“If I can wing a tank of gas, that’s usually when I go,” Neil said. 

Neil also has a creative mind that drives him. He finds ways to repurpose materials for his truck that can get him amenities he’s looking for. Projects he’s worked on in the past include a custom slider box made from a repurposed entertainment center he found at a Goodwill.

His truck features a navigation Ram mount he got off a clearance shelf for $15. He also has one for his phone, which he bought for $5. The CVT tent—Neil’s biggest splurge that he sold for worry of another fall that would permanently cripple his wrist—was protected from branches and other trail debris with an old snowboard he mounted to his truck’s rack. And rather than paying for an expensive side awning, he used a custom rigged tarp cut to six-foot sections and held up with poles he bought from a hardware store. 

“I have a lot of ideas,” he said. “Some of them are good, some not so good. I wanted the fancy rigs I see in videos, but I just can’t afford it.” Rather than go without, Neil just finds ways to improvise.

A fully loaded overland 4 Runner

You can now find Neil trekking through the PNW in his 4 Runner.

His creativity, he said, has just always been there. “I used to draw a lot, and I got pretty good,” he said. “I started taking photos and doing videos for YouTube and Instagram for that creative outlet. When I don’t have what I need, I think about what I need to buy or what I could find to make it.”

In addition to exercising his creative mind, Neil found the outdoors helped his state of mind as well. He was in a prolonged depressive state when he heard about an Overland Bound meetup nearby in August 2016.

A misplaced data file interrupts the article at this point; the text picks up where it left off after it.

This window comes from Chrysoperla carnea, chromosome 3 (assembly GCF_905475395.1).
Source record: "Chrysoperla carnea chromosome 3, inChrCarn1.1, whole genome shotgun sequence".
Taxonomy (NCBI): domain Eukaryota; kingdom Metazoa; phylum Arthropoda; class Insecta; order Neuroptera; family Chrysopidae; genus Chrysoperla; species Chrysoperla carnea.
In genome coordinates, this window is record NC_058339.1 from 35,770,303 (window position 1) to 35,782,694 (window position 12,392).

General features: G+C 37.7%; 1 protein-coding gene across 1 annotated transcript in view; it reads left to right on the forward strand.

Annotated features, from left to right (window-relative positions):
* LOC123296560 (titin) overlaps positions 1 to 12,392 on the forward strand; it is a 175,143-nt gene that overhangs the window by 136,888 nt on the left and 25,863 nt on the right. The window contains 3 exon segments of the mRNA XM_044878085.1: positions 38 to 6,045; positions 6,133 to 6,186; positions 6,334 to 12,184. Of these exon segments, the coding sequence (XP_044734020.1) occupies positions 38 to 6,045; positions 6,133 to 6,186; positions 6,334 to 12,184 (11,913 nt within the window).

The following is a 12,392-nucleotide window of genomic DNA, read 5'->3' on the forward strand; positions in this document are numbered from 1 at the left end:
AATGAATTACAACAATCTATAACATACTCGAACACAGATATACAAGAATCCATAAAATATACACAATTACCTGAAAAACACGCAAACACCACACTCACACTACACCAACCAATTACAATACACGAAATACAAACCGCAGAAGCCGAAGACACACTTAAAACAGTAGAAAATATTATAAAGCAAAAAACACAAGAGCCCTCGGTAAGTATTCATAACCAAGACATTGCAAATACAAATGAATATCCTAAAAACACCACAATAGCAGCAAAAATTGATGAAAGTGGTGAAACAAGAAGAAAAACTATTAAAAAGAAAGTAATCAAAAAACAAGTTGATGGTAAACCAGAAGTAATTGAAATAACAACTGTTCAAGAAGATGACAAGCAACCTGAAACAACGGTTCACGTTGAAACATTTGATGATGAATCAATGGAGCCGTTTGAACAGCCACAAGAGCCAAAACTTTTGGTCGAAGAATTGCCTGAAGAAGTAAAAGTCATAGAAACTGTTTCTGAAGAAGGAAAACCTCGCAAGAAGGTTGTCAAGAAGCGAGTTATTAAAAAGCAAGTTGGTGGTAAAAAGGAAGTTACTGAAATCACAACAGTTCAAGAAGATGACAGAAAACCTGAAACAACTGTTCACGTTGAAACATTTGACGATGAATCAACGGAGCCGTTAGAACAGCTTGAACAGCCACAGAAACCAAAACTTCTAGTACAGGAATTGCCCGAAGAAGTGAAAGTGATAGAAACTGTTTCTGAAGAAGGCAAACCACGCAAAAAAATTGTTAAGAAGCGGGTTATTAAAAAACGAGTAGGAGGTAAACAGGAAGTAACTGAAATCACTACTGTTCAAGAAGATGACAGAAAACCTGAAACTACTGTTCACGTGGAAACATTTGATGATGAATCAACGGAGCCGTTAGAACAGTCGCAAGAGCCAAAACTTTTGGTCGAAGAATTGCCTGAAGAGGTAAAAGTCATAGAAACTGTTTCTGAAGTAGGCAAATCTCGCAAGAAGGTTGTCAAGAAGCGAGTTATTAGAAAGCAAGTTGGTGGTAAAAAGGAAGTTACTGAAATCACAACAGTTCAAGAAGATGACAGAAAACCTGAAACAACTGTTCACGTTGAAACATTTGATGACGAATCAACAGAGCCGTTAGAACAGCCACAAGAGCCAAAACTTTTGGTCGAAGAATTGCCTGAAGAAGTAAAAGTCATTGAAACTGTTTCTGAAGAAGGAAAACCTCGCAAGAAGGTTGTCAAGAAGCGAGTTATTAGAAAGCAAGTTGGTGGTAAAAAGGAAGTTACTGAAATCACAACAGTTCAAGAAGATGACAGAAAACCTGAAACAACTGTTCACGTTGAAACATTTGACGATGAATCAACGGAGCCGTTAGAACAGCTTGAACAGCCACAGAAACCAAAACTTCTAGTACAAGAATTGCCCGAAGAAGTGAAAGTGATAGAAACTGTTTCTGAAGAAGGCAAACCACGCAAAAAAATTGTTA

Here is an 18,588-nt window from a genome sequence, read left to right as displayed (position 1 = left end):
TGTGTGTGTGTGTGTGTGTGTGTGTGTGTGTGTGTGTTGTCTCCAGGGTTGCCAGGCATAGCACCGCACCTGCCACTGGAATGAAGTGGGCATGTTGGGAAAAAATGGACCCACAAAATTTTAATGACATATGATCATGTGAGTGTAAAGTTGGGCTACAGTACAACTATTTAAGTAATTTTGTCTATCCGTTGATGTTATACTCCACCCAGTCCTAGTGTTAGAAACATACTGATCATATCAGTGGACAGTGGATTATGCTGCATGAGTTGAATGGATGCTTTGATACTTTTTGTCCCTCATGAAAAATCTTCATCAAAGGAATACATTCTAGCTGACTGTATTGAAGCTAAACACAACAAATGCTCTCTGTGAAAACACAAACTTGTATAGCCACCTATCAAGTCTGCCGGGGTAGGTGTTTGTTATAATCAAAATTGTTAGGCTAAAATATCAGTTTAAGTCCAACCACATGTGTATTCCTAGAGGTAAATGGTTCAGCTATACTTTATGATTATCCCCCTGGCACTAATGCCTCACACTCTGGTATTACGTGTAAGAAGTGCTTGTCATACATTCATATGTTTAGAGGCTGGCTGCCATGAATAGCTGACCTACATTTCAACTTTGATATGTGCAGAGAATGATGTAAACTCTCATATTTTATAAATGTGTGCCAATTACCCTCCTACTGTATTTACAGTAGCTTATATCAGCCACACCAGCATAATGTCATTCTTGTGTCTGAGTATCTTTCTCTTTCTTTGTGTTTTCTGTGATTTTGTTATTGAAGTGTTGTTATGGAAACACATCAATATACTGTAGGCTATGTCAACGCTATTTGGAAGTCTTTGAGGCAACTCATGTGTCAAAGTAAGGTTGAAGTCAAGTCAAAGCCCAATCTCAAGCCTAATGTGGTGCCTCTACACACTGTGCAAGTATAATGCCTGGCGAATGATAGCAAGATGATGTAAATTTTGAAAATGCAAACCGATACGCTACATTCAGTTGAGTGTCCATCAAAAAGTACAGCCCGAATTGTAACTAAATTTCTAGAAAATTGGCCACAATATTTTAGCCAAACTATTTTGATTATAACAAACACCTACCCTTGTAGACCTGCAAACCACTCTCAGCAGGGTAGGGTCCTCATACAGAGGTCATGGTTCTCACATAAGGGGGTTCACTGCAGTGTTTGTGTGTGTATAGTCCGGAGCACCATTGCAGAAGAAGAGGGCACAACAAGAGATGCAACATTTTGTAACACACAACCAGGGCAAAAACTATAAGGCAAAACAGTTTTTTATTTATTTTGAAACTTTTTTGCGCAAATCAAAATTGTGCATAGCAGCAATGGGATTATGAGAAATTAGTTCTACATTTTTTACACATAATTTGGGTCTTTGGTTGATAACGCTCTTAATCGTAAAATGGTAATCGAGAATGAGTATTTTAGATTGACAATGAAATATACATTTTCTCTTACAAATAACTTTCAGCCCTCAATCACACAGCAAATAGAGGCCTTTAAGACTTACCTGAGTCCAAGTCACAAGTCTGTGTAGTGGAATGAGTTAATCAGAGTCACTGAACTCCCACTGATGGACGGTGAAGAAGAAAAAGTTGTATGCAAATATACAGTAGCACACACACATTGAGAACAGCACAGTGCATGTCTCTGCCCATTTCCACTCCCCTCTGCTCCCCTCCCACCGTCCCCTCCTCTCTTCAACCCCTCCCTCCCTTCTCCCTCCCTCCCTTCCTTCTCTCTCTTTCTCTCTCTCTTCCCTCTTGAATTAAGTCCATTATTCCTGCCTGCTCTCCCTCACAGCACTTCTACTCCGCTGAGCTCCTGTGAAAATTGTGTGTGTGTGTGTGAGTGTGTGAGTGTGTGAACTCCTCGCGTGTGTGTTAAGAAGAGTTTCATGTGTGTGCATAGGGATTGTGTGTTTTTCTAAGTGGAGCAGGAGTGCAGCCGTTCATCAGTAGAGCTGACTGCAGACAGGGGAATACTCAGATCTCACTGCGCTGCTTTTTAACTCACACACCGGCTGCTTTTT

“That’s when I first crashed the party,” he said. Neil said he was hunting for a tent online when he came across an Overland Bound video, which led him to the meetup. 

“I was too shy. I don’t talk to people ever. But some kind of leap-of-faith pushed me to go, and I crashed the party, so to speak.” Neil said he felt a bit like an outsider when he arrived, but soon met another Overland Bound member who greeted him with a hug. 

“He told me where to camp, told me not to worry about anything, and I signed up for Overland Bound the day I got home from the trip.”

“Overland Bound helped me more than they will ever know,” he said. “I can’t even say in words what Overland Bound did for this person.”

He’s been trying to keep the good tidings going, paying it forward by improving the world on each trip he’s able to take. “The Trail Guardian program is a big deal to me. In the Pacific Northwest, homelessness is a big problem. Not only is it in the cities, but it’s moved into the forest. Some of these people when they leave, they leave everything behind. A couple months later, the animals have gotten to it and taken stuff here and there. It gets to the point where no one wants to camp there.”

A before and after of a cleaned up campsite.

Neil said when he goes, if he sees a campsite that’s obviously been deserted, he fills his truck with gear, garbage and anything left behind. 

“That’s my goal when I go out. I try and leave it better than I found it.”

A big thank you to Neil for sharing part of his story and for being such a postitive member of the Overland Bound community.